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No act of kindness, no matter how small, is ever wasted.” ―Aesop

Innovation and company culture. The words are common parlance in business today, and the two are often found together. Google, for example is an organization motivated by innovation, and its commitment to innovation is cultural, not process driven. But how can a company and its leaders nurture innovation?

In the 15th century, the word “culture” pertained to agriculture, as in “cultivating” the land. Over time, the definition morphed to involve the anthropological study of people, and eventually, in the 1980s, “company culture” came into usage to describe the personality of a workplace. Google didn’t stumble upon its innovative company culture by accident. Remember that “culture” stems from “cultivate”: Successful companies cultivate their culture carefully. (Yes, it’s a tongue twister.)

Innovation, the process of introducing something new or different, requires a special environment: Think back to some (hopefully) long-ago childhood moment where you or were ridiculed for blurting out a silly idea. That’s the wrong environment for innovation. Companies with successful innovative cultures have leaders who demonstrate compassion. Compassion, a cousin to empathy, is “a sympathetic consciousness of others’ distress together with a desire to alleviate it.” Without compassion, it would be too risky to share new ideas at work. A new idea, after all, isn’t always a good idea. If employees are too scared to present a new idea, innovation will never happen. Compassion builds trust in the workplace (and most anywhere else for that matter).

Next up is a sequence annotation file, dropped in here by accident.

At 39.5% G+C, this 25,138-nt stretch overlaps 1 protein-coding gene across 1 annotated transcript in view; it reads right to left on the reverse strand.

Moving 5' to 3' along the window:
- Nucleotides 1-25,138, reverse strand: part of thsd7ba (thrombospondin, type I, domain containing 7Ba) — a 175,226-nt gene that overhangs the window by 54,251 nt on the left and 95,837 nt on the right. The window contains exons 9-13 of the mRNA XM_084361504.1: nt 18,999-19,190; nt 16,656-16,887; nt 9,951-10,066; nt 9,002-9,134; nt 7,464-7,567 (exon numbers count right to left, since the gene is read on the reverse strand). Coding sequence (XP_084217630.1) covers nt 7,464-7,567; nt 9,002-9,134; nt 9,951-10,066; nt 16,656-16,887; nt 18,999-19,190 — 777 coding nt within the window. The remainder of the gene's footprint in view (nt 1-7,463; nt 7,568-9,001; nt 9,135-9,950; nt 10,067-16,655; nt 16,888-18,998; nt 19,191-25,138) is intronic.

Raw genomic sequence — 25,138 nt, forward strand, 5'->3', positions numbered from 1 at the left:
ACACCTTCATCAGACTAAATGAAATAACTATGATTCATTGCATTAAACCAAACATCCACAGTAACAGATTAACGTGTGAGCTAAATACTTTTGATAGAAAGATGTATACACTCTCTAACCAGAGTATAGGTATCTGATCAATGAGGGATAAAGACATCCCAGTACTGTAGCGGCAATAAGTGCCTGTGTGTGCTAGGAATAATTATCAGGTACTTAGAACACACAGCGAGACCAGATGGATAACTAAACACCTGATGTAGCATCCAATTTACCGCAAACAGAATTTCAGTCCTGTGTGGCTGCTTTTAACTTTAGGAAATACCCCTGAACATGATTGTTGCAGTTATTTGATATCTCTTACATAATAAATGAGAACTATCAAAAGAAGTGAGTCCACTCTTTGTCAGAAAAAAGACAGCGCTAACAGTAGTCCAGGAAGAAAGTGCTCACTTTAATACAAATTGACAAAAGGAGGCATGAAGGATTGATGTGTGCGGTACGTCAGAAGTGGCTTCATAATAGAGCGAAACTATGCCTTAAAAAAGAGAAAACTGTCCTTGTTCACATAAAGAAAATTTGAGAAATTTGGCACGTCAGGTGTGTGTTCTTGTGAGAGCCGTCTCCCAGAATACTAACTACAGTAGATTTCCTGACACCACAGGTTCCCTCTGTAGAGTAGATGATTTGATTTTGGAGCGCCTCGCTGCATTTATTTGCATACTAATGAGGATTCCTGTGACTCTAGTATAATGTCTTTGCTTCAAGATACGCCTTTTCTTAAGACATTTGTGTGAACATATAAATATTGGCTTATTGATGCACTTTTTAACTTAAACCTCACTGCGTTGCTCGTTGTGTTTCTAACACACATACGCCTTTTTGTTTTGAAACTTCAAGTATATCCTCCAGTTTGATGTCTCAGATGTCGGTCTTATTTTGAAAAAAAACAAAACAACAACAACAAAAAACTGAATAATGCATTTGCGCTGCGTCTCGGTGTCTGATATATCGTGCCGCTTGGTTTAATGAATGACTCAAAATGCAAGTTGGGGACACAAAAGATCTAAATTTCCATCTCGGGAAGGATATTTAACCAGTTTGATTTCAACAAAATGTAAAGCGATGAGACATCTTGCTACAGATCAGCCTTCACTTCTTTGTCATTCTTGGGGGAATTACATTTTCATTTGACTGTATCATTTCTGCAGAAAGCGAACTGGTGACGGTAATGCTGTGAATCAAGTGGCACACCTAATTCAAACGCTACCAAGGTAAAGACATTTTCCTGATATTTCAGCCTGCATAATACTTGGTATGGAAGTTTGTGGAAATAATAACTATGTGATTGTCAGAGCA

The good news for those of us with rusty compassion abilities is that researchers at the Center for Investigating Healthy Minds at the Waisman Center of the University of Wisconsin-Madison recently discovered that adults can be trained to become more compassionate. Participants in the study, who practiced compassion meditation through online training, behaved more altruistically toward strangers compared to another group that was taught to simply regulate or control their negative emotions. Additionally, the people who were most altruistic after compassion training also showed the most change in how their brains responded to images of suffering. (Read the published results: “Compassion Training Alters Altruism and Neural Responses to Suffering.”) The Center for Compassion offers the compassion training exercises used in the study for free online.

We’ve heard that nice guys finish last, but we don’t believe it. If you want an innovative team that enjoys coming to work and comes up with fresh ideas, approach them with compassion in order to nurture an environment that will eek out genius.